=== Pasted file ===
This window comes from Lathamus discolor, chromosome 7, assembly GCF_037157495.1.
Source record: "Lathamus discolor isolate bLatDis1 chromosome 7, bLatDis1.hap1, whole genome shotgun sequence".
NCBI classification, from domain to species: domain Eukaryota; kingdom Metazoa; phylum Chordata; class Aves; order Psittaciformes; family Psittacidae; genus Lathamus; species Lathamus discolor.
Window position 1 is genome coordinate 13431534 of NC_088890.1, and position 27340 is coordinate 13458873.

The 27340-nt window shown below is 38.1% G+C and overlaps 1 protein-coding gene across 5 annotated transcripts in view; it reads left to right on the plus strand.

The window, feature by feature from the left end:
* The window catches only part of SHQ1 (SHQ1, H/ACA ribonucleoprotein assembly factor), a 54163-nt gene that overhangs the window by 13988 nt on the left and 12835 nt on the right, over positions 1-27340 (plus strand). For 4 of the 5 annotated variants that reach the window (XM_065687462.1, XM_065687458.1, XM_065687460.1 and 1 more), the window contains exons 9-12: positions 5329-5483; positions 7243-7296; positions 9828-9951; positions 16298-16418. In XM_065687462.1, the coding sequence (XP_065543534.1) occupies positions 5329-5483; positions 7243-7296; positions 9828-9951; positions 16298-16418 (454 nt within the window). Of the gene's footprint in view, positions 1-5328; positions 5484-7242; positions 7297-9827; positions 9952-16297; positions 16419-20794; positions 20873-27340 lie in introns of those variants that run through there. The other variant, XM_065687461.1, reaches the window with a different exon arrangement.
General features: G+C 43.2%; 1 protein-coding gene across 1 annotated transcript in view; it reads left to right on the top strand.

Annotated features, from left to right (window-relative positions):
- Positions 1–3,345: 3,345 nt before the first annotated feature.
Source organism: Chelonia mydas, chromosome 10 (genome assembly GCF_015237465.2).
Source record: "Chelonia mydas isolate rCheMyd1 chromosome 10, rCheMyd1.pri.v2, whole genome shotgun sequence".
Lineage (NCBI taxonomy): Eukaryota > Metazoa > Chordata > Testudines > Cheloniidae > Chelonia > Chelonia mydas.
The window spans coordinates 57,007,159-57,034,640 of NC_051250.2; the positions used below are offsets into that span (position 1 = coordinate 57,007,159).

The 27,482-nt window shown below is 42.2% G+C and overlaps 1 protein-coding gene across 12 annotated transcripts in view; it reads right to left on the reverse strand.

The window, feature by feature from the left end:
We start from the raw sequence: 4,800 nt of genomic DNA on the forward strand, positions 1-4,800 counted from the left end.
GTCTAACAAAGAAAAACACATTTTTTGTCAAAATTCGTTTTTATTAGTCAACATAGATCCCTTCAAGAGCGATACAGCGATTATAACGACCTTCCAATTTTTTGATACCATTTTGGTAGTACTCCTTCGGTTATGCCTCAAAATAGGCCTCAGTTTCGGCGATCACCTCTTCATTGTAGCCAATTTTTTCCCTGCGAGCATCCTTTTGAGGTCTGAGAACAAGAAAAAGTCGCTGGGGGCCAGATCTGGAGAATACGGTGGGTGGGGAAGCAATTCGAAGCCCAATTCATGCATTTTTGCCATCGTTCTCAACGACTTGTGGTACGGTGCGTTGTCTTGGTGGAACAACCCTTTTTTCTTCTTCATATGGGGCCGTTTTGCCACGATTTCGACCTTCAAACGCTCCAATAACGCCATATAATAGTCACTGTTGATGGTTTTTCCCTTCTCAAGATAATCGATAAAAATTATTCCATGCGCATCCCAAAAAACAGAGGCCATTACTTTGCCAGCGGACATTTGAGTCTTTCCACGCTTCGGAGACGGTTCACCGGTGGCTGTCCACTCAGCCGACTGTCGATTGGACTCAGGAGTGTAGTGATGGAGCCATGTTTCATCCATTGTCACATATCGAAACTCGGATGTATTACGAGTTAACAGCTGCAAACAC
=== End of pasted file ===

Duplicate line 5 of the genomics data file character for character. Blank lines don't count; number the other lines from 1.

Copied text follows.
The 27340-nt window shown below is 38.1% G+C and overlaps 1 protein-coding gene across 5 annotated transcripts in view; it reads left to right on the plus strand.